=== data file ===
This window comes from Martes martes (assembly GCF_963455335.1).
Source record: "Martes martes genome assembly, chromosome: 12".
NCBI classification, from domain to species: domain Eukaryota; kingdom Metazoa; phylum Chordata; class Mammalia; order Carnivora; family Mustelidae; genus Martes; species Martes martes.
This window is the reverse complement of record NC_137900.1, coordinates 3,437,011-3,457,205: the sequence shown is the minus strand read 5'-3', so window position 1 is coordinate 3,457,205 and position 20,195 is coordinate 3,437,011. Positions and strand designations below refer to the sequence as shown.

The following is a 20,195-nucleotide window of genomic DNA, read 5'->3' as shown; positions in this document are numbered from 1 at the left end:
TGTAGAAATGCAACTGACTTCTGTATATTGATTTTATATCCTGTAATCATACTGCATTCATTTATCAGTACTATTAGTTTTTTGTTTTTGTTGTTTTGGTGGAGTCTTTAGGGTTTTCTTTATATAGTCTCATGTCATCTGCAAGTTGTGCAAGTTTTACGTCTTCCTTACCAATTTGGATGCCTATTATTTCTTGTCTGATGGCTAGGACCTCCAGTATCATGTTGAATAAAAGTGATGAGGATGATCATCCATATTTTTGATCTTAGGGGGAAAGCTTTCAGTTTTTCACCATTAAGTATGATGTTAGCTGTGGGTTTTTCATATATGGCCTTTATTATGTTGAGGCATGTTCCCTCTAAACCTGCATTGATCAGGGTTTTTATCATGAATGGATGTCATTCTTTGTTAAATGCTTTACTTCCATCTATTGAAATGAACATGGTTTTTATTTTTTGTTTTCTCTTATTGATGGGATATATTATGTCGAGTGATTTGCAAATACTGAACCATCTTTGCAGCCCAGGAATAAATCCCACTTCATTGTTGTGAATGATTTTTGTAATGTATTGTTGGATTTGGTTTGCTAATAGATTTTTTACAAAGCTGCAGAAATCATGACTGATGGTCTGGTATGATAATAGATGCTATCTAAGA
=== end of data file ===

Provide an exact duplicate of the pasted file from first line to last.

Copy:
This window comes from Martes martes (assembly GCF_963455335.1).
Source record: "Martes martes genome assembly, chromosome: 12".
NCBI classification, from domain to species: domain Eukaryota; kingdom Metazoa; phylum Chordata; class Mammalia; order Carnivora; family Mustelidae; genus Martes; species Martes martes.
This window is the reverse complement of record NC_137900.1, coordinates 3,437,011-3,457,205: the sequence shown is the minus strand read 5'-3', so window position 1 is coordinate 3,457,205 and position 20,195 is coordinate 3,437,011. Positions and strand designations below refer to the sequence as shown.

The following is a 20,195-nucleotide window of genomic DNA, read 5'->3' as shown; positions in this document are numbered from 1 at the left end:
TGTAGAAATGCAACTGACTTCTGTATATTGATTTTATATCCTGTAATCATACTGCATTCATTTATCAGTACTATTAGTTTTTTGTTTTTGTTGTTTTGGTGGAGTCTTTAGGGTTTTCTTTATATAGTCTCATGTCATCTGCAAGTTGTGCAAGTTTTACGTCTTCCTTACCAATTTGGATGCCTATTATTTCTTGTCTGATGGCTAGGACCTCCAGTATCATGTTGAATAAAAGTGATGAGGATGATCATCCATATTTTTGATCTTAGGGGGAAAGCTTTCAGTTTTTCACCATTAAGTATGATGTTAGCTGTGGGTTTTTCATATATGGCCTTTATTATGTTGAGGCATGTTCCCTCTAAACCTGCATTGATCAGGGTTTTTATCATGAATGGATGTCATTCTTTGTTAAATGCTTTACTTCCATCTATTGAAATGAACATGGTTTTTATTTTTTGTTTTCTCTTATTGATGGGATATATTATGTCGAGTGATTTGCAAATACTGAACCATCTTTGCAGCCCAGGAATAAATCCCACTTCATTGTTGTGAATGATTTTTGTAATGTATTGTTGGATTTGGTTTGCTAATAGATTTTTTACAAAGCTGCAGAAATCATGACTGATGGTCTGGTATGATAATAGATGCTATCTAAGA